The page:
|How to cite this article:|
Ashoori M, Omidvar N, Eini-Zinab H, Shakibazadeh E, Doustmohamadian A. Development and validation of food and nutrition literacy assessment tool for iranian high-school graduates and youth. Int J Prev Med 2020;11:185
|How to cite this URL:|
Ashoori M, Omidvar N, Eini-Zinab H, Shakibazadeh E, Doustmohamadian A. Development and validation of food and nutrition literacy assessment tool for iranian high-school graduates and youth. Int J Prev Med [serial online] 2020 [cited 2021 Jun 20];11:185. Available from: https://www.ijpvmjournal.net/text.asp?2020/11/1/185/301695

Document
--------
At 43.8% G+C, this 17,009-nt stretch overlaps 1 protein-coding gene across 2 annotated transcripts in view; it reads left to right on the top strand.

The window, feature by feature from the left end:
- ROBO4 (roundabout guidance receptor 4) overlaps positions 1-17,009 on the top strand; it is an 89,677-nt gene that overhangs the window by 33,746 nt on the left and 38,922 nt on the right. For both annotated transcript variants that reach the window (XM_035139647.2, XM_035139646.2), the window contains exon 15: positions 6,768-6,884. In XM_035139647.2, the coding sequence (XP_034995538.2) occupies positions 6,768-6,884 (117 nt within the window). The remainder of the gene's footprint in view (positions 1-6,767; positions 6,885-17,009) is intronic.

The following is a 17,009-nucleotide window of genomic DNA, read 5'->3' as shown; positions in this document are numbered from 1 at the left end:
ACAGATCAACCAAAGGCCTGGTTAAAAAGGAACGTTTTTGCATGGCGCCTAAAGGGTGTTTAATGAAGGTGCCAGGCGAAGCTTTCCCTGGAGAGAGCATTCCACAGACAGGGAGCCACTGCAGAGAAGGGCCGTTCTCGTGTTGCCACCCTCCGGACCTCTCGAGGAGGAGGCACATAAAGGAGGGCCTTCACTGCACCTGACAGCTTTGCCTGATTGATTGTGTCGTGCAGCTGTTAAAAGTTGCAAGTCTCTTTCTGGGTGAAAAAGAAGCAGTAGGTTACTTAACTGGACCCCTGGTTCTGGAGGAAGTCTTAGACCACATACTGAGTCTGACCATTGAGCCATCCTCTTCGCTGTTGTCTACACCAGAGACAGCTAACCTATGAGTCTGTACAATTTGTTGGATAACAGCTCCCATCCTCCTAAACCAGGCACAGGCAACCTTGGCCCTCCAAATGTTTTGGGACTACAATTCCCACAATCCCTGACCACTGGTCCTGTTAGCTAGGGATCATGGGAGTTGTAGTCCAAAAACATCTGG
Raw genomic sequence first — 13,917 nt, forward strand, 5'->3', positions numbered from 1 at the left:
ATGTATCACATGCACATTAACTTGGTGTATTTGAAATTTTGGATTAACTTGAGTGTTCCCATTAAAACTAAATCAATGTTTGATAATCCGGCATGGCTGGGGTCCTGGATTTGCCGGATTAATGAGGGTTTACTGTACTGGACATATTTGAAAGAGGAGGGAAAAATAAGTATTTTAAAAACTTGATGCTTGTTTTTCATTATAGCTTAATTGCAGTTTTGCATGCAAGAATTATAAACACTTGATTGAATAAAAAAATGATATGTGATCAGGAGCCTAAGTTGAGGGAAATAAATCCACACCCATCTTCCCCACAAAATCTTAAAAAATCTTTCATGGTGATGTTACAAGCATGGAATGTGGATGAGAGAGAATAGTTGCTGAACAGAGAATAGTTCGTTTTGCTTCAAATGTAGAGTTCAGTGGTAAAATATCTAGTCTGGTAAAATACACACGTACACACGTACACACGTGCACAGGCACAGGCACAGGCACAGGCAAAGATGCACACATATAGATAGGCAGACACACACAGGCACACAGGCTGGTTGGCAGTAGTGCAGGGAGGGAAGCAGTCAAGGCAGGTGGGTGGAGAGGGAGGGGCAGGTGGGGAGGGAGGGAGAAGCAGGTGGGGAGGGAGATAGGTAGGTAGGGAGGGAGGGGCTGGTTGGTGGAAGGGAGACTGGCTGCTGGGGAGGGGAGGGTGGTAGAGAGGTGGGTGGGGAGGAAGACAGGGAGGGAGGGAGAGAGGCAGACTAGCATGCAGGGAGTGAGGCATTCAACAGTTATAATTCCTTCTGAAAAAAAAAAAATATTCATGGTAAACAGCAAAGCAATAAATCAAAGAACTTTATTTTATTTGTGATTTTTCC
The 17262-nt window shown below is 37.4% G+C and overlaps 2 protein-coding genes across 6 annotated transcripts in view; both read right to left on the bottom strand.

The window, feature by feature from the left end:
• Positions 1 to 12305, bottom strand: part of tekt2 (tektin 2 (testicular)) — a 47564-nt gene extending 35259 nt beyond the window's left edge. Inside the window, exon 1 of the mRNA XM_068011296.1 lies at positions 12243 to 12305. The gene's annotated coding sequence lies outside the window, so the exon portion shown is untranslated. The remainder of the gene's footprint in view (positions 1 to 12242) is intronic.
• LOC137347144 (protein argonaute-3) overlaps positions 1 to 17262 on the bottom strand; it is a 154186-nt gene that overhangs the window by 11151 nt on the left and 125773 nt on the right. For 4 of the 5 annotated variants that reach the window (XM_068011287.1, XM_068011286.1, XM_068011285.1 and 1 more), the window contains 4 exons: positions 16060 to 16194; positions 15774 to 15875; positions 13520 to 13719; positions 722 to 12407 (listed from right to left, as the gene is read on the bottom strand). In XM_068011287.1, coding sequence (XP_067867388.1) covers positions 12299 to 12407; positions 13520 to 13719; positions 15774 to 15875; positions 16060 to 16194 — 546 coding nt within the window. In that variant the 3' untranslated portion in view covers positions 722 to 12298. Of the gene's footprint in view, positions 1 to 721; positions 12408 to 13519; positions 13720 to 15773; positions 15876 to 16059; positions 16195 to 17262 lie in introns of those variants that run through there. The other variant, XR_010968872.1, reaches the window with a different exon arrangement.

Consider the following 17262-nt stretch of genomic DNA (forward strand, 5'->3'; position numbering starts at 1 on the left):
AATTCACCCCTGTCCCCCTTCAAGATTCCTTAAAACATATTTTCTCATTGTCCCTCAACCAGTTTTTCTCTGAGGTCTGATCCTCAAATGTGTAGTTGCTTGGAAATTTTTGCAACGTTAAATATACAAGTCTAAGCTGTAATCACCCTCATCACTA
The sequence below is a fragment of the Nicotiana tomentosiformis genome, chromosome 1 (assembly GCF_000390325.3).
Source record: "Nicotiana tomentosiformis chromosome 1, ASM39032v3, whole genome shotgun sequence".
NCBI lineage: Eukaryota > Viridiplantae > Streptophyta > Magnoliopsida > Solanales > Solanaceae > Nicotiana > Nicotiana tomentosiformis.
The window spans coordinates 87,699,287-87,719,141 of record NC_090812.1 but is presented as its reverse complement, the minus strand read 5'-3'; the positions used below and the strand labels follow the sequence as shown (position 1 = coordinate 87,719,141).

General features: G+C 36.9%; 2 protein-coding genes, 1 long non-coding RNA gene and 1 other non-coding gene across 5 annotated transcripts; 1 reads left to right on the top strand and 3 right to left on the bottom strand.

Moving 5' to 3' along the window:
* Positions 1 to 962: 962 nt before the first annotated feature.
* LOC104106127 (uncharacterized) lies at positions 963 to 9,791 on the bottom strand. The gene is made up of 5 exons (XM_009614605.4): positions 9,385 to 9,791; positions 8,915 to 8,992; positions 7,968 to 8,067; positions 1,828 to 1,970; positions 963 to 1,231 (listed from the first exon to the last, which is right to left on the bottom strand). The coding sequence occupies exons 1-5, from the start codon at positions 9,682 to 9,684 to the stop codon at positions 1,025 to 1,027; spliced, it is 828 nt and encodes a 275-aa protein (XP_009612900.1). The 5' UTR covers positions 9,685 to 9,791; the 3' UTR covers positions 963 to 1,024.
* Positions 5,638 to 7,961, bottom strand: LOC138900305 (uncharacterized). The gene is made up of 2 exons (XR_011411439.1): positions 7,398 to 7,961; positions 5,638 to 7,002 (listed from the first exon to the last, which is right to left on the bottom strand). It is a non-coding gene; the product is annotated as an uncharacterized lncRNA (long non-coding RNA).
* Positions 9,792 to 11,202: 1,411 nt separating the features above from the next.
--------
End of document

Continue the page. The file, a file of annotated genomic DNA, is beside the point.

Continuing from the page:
| Introduction|| |
A body of evidence indicate that poor diet quality and unhealthy eating habits are among the leading risk factors for chronic diseases, including obesity, diabetes, cardiovascular diseases and some types of cancers. The estimated cost of healthcare resulted from obesity and nutrition related chronic diseases has been reported to range from three to 72 billion dollars in developing countries. Therefore, improving eating behaviors has been considered as one the main strategies to reduce prevalence of non-communicable diseases in both the developed and developing countries.